It may be that even today in England the courts may be following the same legal rule which was laid down almost a hundred years ago, but that can be no reason why we in India should continue to do likewise. But no law should be transformed to the extent that the result of it would be immoral of its kind. The wisdom of the Supreme Court in the recent Naz Foundation case should not be faulted with. It is true that in as much as 114 countries in the world have accepted homosexuality and other sexual orientation but at the same time, 83 countries in the world including India still have criminalized it is not in conformity with public moral and social health.
The Supreme Court said that Parliament can repeal this provision and is propriety and desirability demands but so long as it is in the statute book, it cannot be struck down being unconstitutional.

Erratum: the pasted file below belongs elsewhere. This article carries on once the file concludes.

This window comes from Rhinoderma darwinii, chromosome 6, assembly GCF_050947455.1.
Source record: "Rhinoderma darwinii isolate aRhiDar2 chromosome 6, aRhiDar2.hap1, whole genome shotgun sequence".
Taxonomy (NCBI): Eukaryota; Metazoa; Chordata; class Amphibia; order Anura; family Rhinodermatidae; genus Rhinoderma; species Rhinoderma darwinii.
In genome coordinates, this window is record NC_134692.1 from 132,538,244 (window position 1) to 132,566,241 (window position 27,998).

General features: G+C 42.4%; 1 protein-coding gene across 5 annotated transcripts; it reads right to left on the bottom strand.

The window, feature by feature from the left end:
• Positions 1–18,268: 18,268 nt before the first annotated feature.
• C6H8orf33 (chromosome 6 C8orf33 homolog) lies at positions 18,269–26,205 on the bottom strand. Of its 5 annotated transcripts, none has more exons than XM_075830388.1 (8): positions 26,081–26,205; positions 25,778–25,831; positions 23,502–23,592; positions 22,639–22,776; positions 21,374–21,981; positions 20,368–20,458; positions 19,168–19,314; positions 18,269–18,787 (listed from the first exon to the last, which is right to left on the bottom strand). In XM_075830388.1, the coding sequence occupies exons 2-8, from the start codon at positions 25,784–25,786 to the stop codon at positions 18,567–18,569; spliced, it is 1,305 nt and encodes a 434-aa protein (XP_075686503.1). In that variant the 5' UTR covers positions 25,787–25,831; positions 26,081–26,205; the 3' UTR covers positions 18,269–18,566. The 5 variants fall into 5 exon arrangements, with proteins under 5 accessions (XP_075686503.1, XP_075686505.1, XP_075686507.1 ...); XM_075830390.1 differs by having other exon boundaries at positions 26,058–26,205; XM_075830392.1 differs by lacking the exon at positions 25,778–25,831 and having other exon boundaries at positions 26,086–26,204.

However, the ground reality cannot be ignored that at least homosexuality in private between consenting adults should not be a matter inviting concern and rigors of criminal law otherwise a person can be prosecuted and punished only for his sexual orientation.
Moral policing in this field cannot be welcomed rather that must be avoided and so long as the provision remains in the statute book and is not repeated or an explanation as envisaged in Delhi High Court judgment is added, which is now is overruled. Necessary directions to the police and law enforcing agencies should be issued by the government to respect a persons’ right to privacy meaning right to be left alone and pursue his sexual preferences in private and in the company of consenting major partner.
Formatted on March 13th, 2019.